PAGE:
245400 Frontier Extended-Stay Clinic Demonstration: Opportunities for and Barriers to Creating a New Provider Type

Monday, October 31, 2011: 12:50 PM

Sanna Doucette, BA , Institute of Social and Economic Research, University of Alaska Anchorage, Anchorage, AK
Rosyland R. Frazier, MS , Institute of Social and Economic Research, University of Alaska Anchorage, Anchorage, AK
Extremely remote clinics—those at least 75 miles away from a higher level of service—often have to provide care for patients for four hours or more. Sometimes that happens because it's safer, more convenient, or more efficient; sometimes it's due to transportation barriers. Most of these clinics are not reimbursed for such extended encounters.

In 2004, the Health Resources and Services Administration (HRSA) Office of Rural Health Policy (ORHP) funded the Frontier Extended Stay Clinic (FESC) demonstration at five clinics—four in Alaska and one in Washington—to test the operational viability and financial sustainability of a clinic model that would be equipped and staffed to provide emergency and extended stay encounters in addition to primary care in remote areas. In 2009, two frontier critical access hospitals in Montana joined this project for comparison purposes. Also, the Center for Medicare and Medicaid Services has initiated a three-year demonstration project allowing FESCs to receive additional Medicare reimbursement for extended stay encounters that meet certain criteria.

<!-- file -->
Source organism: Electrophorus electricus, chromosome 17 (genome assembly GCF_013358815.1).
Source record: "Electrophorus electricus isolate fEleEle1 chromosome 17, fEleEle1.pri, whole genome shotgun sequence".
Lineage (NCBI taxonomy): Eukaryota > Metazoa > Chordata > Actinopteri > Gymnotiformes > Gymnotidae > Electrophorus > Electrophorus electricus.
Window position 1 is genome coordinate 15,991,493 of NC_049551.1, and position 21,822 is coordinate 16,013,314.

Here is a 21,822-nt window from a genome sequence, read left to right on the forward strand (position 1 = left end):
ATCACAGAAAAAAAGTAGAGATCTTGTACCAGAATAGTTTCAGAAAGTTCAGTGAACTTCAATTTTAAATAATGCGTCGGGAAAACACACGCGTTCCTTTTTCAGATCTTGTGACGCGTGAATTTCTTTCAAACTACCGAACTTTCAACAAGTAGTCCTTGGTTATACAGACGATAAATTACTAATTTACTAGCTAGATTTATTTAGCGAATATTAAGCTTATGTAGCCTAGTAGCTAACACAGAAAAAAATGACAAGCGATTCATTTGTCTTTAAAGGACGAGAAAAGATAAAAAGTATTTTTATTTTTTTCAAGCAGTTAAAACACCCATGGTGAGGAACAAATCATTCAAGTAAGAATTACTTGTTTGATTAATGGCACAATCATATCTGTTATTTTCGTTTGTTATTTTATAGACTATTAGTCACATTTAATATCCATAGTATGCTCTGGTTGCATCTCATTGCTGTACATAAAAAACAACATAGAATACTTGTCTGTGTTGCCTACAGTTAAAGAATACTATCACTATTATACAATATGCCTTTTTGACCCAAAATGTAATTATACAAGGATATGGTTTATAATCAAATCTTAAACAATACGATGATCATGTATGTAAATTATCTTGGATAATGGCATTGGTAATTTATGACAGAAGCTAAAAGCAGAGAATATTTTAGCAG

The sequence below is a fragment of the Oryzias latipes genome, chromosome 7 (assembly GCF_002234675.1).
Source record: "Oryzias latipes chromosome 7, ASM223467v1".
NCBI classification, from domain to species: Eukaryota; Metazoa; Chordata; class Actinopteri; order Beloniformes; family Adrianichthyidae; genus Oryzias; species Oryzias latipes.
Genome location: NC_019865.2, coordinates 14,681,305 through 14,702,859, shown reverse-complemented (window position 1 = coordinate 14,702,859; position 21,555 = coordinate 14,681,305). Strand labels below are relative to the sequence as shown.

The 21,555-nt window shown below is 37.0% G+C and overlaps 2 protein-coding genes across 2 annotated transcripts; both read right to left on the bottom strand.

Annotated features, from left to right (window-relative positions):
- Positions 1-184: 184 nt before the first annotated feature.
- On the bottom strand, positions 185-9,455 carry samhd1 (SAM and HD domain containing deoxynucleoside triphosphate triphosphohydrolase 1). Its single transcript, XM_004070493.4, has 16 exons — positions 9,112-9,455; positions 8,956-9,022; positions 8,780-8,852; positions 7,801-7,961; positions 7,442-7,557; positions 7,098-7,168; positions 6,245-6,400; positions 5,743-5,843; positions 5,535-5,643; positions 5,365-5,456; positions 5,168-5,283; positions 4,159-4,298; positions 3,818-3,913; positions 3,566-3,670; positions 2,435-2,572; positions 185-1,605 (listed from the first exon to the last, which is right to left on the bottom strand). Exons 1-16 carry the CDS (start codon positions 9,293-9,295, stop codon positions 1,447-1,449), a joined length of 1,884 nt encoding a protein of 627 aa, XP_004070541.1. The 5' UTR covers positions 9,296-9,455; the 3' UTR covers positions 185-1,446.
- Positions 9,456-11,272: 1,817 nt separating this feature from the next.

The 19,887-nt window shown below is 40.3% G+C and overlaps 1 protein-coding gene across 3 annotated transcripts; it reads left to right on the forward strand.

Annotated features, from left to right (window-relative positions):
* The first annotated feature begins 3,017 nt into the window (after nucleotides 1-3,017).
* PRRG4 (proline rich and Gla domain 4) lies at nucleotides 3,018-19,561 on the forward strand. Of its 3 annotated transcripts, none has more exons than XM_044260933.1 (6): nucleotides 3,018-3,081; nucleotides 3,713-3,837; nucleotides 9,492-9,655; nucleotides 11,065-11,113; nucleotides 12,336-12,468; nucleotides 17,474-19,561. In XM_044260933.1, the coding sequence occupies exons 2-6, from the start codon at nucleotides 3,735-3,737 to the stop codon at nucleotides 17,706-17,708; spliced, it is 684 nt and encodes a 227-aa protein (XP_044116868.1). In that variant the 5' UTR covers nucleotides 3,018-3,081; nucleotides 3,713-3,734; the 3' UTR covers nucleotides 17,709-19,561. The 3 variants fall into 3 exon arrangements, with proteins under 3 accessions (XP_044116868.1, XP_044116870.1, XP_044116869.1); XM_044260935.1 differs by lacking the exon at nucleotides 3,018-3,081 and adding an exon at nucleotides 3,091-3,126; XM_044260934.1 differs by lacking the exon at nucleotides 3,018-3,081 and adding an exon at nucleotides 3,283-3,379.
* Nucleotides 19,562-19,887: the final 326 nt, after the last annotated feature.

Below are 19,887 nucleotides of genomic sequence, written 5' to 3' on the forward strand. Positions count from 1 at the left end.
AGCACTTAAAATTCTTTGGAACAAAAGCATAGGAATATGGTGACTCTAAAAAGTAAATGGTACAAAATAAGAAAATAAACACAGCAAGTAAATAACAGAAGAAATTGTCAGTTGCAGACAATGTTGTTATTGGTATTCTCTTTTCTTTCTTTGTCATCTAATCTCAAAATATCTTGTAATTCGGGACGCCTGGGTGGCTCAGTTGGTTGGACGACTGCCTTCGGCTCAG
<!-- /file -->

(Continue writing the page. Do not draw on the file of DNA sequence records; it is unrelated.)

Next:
To allow evaluation of the FESC model, data was collected for each extended encounter. After four years, there were 1,679 FESC encounters at the five clinic sites. The mean length of these encounters was 9.4 hours—9.6 hours for monitoring and observation encounters and 9.0 hours for encounters resulting in transfers. Monitoring and observation encounters made up 62.7% of the project's overall encounters.

While 42.6% of all FESC encounters initially resulted in transfers, a look at monitoring and observation encounters reveals that occasionally when patients' conditions worsened unexpectedly or did not improve as expected, there were additional transfers. Among encounters that began as monitoring and observation, 10.5% resulted in transfers to facilities with a higher level of services. Almost half (47.6%, n= 800) of FESC encounters resulted in patients being discharged, without need for non-urgent follow-up referral or transport.

The five most frequent diagnoses at discharge for FESC encounters were cardiovascular (13.7%), gastrointestinal (13.7%), injury (10.8%), substance abuse (8.9%), and pneumonia/bronchitis (8.9%), accounting for 56.1% of all diagnoses. Cardiovascular, gastrointestinal, and injury were among the top five discharge diagnoses for monitoring and observation as well as transfer encounters.

Based on project trends and comparison data, FESC is a viable model for emergency and extended-stay care in frontier areas.

Learning Areas:
Conduct evaluation related to programs, research, and other areas of practice
Provision of health care to the public
Public health or related public policy

Learning Objectives:
1. Describe the Frontier Extended-Stay Clinic model. 2. Discuss the advantages of providing extended-stay services at remote/frontier clinics. 3. Describe the necessary equipment, staffing, and facility design for the Frontier Extended Stay Clinic model.

Keywords: Health Care Delivery, Rural Health Care

Presenting author's disclosure statement:

Qualified on the content I am responsible for because: I oversee the data entry for the FESC program and analyse the subsequent data.
Any relevant financial relationships? No

I agree to comply with the American Public Health Association Conflict of Interest and Commercial Support Guidelines, and to disclose to the participants any off-label or experimental uses of a commercial product or service discussed in my presentation.